The Dallas Morning News
reports on some of health reform's proposed changes to Medicare and local consumer reactions. "The 10.4 million beneficiaries with private insurers' Medicare Advantage plans will still get coverage at least comparable to regular Medicare, but some will see fewer extra benefits or higher out-of-pocket costs. For most of Medicare's 45 million beneficiaries, an overhaul will improve coverage by beefing up drug benefits, preserving access to physicians, paying for more preventive care and putting Medicare on firmer financial footing."
Seniors have expressed concern about Medicare changes, especially the $500 billion in proposed savings, while the Obama administration and AARP have tried to reassure them. "Part of that $500 billion will come from more aggressively attacking waste and fraud, while other savings will come from giving providers such as hospitals and home health care agencies less of an increase each year. The nation's hospitals agreed this summer to contribute $155 billion over 10 years toward the cost of insuring the uninsured, about $100 billion of which will come from lower-than-expected Medicare and Medicaid payments. With more patients insured, hospitals are banking on less uncompensated care. Though they won't receive as much as they had hoped to treat Medicare patients, the hospitals will now get paid for previously uninsured younger patients" (Moos, 10/18). The Christian Science Monitor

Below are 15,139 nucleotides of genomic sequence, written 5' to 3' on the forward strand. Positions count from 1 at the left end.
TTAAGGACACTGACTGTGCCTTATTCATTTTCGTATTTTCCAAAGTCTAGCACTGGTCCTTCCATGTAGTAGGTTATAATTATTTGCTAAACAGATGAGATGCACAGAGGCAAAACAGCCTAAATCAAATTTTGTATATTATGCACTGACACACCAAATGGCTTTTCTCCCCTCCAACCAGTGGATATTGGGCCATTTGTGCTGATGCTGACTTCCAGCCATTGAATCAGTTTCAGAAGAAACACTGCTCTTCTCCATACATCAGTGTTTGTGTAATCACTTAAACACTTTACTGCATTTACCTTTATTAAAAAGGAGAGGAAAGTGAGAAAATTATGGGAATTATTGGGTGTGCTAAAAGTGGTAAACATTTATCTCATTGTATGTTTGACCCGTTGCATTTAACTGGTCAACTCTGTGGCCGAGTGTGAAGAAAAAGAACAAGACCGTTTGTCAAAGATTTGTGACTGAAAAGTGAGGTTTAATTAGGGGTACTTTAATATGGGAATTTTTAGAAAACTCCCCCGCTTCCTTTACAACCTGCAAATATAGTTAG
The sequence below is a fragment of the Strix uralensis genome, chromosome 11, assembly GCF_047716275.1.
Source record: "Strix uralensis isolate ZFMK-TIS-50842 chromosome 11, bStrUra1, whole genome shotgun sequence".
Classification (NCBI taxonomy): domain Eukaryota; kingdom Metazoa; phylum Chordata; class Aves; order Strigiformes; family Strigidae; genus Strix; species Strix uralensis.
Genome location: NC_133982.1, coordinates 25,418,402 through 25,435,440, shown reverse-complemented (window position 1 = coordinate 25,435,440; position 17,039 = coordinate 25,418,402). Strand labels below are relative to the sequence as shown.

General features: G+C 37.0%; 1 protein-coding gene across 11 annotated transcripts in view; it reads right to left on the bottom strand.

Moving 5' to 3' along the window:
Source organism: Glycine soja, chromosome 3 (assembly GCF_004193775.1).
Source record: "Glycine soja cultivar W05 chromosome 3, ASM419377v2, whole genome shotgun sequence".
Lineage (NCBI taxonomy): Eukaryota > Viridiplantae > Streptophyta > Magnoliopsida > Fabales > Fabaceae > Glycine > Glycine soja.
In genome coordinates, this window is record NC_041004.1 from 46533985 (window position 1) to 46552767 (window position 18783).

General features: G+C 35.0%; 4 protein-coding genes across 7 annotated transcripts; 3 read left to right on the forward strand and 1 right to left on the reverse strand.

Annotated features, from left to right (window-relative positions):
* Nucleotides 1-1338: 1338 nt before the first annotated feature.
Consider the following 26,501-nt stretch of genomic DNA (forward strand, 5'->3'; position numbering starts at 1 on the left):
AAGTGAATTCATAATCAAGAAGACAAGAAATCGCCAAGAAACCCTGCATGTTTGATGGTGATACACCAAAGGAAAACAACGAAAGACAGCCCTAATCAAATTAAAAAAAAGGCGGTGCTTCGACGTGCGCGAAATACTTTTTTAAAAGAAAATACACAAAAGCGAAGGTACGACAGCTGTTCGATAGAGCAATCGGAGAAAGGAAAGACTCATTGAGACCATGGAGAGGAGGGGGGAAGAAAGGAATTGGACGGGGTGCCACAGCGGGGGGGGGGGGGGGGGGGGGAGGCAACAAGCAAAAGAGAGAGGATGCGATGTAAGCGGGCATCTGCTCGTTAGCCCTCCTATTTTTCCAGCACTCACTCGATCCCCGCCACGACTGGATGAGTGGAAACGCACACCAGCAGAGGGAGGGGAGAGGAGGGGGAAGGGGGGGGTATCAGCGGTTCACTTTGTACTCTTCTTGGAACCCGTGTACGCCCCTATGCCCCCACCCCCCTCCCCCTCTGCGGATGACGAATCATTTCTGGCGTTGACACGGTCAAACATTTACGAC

reports on proposed changes to Medicare: "The White House and congressional reformers call it 'savings' — a move to reward quality care, rather than quantity of services provided, more efficiency, and less waste. The nonpartisan Congressional Budget Office estimates that the Senate Finance Committee's proposed bill will generate $404 billion in savings [over 10 years], mainly through reductions in Medicare's payment rates in the fee-for-service sector and reining in the popular Medicare Advantage program. But there's a catch: Congress has to muster the political will to enforce these cuts over time and lawmakers have shown little heart for it, especially when it means riling the powerful seniors lobby" (Chaddock, 10/17).